Why is Compassionate Leadership Important?
Leaders are increasingly recognising that compassionate leadership is essential if you want to build an engaged workforce. There are lots of benefits arising from compassionate leadership, including:
- Higher employee engagement scores
- Better collaboration
- Lower staff turnover
So, what does it really take to be a compassionate leader?
Let’s see what compassionate leadership looks like.
Compassionate leaders are unselfish
Compassionate leaders invest their time into their team members. They support their teams however they can and ensure every individual has the best possible chance of success. They champion and mentor others, and honestly believe that a rising tide lifts all ships.
Compassionate leaders allocate credit where it’s due. When a team member does something great, they promote that and never try to take credit for someone else’s work. They know that they aren’t in competition with their team members. Their job is to lead and inspire them to do great work.
Compassionate leadership isn’t just about empathy
Compassionate leaders make a point of listening to their teams. They respect and value the contributions of others. They also display empathy with others and have a warm and approachable manner.
Compassion is proactive.Being a compassionate leader is about much more than listening and empathising. It’s about taking action that truly supports people. Click To Tweet
They don’t just listen and empathise, they do something about what they hear. They also offer proactive feedback, praise often and enthusiastically and demonstrate active listening.
Compassionate leaders recognise the importance of every individual. They take a long-term view, providing what their team members need to grow and develop. They are especially focused on the well being of their people.
Compassionate leaders lead by example
Compassionate leaders are consistent, and they lead by example. They don’t just say the right things, they do the right things as well. By leading with their actions, they generate respect.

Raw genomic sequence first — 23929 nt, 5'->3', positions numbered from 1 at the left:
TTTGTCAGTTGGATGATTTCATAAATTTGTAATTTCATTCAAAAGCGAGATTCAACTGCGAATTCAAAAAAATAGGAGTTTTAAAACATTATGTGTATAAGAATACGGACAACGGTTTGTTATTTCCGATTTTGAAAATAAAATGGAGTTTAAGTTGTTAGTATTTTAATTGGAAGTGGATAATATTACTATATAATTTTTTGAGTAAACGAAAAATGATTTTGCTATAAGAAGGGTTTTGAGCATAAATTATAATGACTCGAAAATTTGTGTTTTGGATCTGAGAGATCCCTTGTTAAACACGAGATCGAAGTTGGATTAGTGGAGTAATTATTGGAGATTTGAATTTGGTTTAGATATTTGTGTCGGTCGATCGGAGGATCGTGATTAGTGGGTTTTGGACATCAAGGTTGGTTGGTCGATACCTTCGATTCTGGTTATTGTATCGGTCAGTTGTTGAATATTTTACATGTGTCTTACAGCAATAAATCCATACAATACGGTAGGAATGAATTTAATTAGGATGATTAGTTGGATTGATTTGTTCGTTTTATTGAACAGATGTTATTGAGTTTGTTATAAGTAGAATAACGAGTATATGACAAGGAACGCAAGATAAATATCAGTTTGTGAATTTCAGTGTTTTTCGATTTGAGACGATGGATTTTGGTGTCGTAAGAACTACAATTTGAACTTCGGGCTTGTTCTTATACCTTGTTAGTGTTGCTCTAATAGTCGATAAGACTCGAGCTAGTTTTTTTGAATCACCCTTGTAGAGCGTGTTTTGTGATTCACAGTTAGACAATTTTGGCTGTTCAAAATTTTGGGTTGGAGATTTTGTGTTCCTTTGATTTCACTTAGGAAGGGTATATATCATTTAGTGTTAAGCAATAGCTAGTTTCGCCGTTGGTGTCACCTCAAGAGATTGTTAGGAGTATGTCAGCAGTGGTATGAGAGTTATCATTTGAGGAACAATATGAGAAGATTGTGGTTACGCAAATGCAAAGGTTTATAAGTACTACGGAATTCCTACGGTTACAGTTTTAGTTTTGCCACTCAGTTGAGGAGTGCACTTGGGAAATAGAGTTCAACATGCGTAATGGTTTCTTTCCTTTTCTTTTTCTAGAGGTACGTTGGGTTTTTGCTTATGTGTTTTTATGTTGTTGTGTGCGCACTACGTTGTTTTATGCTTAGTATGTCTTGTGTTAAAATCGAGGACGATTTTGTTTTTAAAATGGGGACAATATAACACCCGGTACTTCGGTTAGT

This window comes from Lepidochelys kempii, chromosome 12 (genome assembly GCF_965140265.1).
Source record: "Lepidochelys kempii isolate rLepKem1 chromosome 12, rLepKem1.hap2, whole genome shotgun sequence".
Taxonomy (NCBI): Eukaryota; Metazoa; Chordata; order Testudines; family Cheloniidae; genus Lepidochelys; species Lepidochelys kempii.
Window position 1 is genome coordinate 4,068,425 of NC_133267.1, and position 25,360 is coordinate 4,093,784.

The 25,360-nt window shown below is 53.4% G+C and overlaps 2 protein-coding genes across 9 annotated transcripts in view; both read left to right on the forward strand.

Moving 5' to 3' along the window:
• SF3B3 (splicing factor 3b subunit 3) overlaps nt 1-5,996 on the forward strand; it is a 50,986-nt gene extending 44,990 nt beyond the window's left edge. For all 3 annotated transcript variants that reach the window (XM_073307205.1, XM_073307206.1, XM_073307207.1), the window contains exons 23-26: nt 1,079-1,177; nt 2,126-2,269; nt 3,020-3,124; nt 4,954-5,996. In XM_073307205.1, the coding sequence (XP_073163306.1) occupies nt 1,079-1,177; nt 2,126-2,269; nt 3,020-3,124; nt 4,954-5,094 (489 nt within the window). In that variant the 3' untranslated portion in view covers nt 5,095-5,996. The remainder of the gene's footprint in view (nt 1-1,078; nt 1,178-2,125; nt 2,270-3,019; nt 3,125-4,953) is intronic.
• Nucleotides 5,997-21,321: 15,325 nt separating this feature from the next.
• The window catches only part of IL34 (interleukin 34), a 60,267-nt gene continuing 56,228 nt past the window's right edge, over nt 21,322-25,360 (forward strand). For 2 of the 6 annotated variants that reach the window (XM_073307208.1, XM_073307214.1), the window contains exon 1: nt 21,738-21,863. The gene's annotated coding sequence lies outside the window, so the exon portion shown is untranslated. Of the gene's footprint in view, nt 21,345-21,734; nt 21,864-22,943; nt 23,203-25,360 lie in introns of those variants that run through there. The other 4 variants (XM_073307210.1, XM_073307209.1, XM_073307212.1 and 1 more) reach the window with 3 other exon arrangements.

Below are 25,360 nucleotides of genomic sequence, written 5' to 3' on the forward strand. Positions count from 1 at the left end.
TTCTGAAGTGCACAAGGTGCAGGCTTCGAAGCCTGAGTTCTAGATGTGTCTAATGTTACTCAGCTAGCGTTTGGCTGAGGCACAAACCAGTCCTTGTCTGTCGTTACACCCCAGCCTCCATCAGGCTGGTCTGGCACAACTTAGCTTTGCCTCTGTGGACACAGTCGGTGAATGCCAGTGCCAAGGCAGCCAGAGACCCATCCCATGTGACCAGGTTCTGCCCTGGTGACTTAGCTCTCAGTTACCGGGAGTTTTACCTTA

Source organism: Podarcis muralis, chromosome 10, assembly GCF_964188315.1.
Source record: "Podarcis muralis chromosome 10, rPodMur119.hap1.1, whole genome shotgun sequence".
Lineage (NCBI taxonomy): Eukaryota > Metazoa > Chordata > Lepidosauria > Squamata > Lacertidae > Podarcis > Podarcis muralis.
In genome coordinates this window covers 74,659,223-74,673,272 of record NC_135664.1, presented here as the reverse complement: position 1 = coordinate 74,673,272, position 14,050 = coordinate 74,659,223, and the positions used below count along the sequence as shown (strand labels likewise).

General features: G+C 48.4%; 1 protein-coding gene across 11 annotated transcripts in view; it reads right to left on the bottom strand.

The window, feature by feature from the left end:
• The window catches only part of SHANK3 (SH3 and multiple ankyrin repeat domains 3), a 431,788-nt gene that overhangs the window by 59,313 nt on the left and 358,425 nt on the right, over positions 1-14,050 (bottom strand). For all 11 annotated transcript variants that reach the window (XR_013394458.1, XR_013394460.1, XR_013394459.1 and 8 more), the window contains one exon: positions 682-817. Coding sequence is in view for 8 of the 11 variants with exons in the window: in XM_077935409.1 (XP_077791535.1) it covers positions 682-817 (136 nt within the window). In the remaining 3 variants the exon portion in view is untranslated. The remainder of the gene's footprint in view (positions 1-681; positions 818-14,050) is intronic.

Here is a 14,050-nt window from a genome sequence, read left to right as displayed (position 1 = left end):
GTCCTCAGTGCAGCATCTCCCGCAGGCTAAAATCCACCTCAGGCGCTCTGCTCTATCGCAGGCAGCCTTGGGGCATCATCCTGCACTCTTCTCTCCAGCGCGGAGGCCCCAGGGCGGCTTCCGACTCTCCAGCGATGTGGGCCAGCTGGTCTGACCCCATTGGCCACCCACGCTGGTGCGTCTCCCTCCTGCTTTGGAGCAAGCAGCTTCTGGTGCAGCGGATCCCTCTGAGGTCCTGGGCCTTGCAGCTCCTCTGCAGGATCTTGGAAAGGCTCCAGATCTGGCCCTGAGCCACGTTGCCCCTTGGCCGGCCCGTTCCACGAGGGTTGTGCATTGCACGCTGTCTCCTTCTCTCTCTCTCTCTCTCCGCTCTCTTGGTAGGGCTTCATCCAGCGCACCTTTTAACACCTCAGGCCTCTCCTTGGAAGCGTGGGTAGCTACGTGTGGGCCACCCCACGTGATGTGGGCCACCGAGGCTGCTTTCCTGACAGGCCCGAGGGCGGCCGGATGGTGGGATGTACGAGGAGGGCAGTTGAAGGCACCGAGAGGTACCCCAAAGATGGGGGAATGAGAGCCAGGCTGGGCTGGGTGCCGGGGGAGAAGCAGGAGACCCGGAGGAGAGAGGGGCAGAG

Their teams can see that there is no discrepancy between how a compassionate leader acts, and how they expect their team to act. In turn, this inspires people to be the best version of themselves and to also lead by example.
Compassionate leadership doesn’t mean letting things slide
It doesn’t mean shying away from tackling the difficult stuff. Compassionate leaders don’t ignore poor behaviours in their teams because that’s not in anyone’s best interests. Being a compassionate leader means delivering what your team need to grow and develop, not necessarily what they want or what will make them feel good in the short term.
So, compassionate leaders don’t shy away from addressing poor behaviours. However, they do approach these conversations in a compassionate way. They aim to get a real understanding of what’s causing the poor behaviours so that they can support improvements. They also avoid placing blame or negativity on the person and focus on the specific behaviour instead.
Compassionate leaders put people first
Compassionate leaders know that people come before processes. They understand that their team members have personal lives that may occasionally interfere with work. They make sure that they are open and approachable so that their team members are comfortable discussing issues with them.
Because they understand and are able to put their people first, their teams tend to have an increased sense of loyalty.
Being a compassionate leader is challenging, but the rewards are more than worth it.
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